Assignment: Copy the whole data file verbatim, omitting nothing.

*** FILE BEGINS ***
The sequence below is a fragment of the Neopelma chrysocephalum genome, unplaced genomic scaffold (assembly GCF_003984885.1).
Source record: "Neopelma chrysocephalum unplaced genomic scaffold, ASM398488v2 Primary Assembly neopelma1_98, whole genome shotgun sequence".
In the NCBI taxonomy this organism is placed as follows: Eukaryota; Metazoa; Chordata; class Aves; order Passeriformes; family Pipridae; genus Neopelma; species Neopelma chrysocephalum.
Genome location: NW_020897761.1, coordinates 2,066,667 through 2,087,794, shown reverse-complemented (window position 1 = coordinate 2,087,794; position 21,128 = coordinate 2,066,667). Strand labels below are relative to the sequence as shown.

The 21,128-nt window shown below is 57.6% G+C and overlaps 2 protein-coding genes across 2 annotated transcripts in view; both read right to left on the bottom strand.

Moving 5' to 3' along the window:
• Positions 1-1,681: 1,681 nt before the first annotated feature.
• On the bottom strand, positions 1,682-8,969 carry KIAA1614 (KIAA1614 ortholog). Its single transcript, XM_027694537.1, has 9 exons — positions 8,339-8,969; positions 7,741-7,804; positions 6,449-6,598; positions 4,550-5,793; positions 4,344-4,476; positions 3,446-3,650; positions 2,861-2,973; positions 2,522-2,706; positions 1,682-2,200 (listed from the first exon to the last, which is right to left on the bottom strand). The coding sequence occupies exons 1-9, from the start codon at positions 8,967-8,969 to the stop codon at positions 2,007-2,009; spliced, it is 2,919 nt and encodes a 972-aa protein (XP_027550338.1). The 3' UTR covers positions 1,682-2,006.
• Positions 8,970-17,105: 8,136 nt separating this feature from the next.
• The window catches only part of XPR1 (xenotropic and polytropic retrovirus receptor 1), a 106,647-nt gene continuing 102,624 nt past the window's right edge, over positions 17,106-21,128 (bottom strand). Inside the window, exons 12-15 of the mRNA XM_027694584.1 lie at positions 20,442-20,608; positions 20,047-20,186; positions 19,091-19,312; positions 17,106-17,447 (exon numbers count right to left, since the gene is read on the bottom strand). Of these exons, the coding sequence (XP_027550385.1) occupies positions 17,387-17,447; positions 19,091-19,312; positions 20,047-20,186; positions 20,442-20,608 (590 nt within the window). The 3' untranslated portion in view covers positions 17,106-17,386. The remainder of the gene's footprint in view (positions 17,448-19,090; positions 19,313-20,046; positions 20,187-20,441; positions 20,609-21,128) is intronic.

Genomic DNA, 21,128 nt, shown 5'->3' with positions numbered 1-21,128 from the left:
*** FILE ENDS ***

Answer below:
The sequence below is a fragment of the Neopelma chrysocephalum genome, unplaced genomic scaffold (assembly GCF_003984885.1).
Source record: "Neopelma chrysocephalum unplaced genomic scaffold, ASM398488v2 Primary Assembly neopelma1_98, whole genome shotgun sequence".
In the NCBI taxonomy this organism is placed as follows: Eukaryota; Metazoa; Chordata; class Aves; order Passeriformes; family Pipridae; genus Neopelma; species Neopelma chrysocephalum.
Genome location: NW_020897761.1, coordinates 2,066,667 through 2,087,794, shown reverse-complemented (window position 1 = coordinate 2,087,794; position 21,128 = coordinate 2,066,667). Strand labels below are relative to the sequence as shown.

The 21,128-nt window shown below is 57.6% G+C and overlaps 2 protein-coding genes across 2 annotated transcripts in view; both read right to left on the bottom strand.

Moving 5' to 3' along the window:
• Positions 1-1,681: 1,681 nt before the first annotated feature.
• On the bottom strand, positions 1,682-8,969 carry KIAA1614 (KIAA1614 ortholog). Its single transcript, XM_027694537.1, has 9 exons — positions 8,339-8,969; positions 7,741-7,804; positions 6,449-6,598; positions 4,550-5,793; positions 4,344-4,476; positions 3,446-3,650; positions 2,861-2,973; positions 2,522-2,706; positions 1,682-2,200 (listed from the first exon to the last, which is right to left on the bottom strand). The coding sequence occupies exons 1-9, from the start codon at positions 8,967-8,969 to the stop codon at positions 2,007-2,009; spliced, it is 2,919 nt and encodes a 972-aa protein (XP_027550338.1). The 3' UTR covers positions 1,682-2,006.
• Positions 8,970-17,105: 8,136 nt separating this feature from the next.
• The window catches only part of XPR1 (xenotropic and polytropic retrovirus receptor 1), a 106,647-nt gene continuing 102,624 nt past the window's right edge, over positions 17,106-21,128 (bottom strand). Inside the window, exons 12-15 of the mRNA XM_027694584.1 lie at positions 20,442-20,608; positions 20,047-20,186; positions 19,091-19,312; positions 17,106-17,447 (exon numbers count right to left, since the gene is read on the bottom strand). Of these exons, the coding sequence (XP_027550385.1) occupies positions 17,387-17,447; positions 19,091-19,312; positions 20,047-20,186; positions 20,442-20,608 (590 nt within the window). The 3' untranslated portion in view covers positions 17,106-17,386. The remainder of the gene's footprint in view (positions 17,448-19,090; positions 19,313-20,046; positions 20,187-20,441; positions 20,609-21,128) is intronic.

Genomic DNA, 21,128 nt, shown 5'->3' with positions numbered 1-21,128 from the left: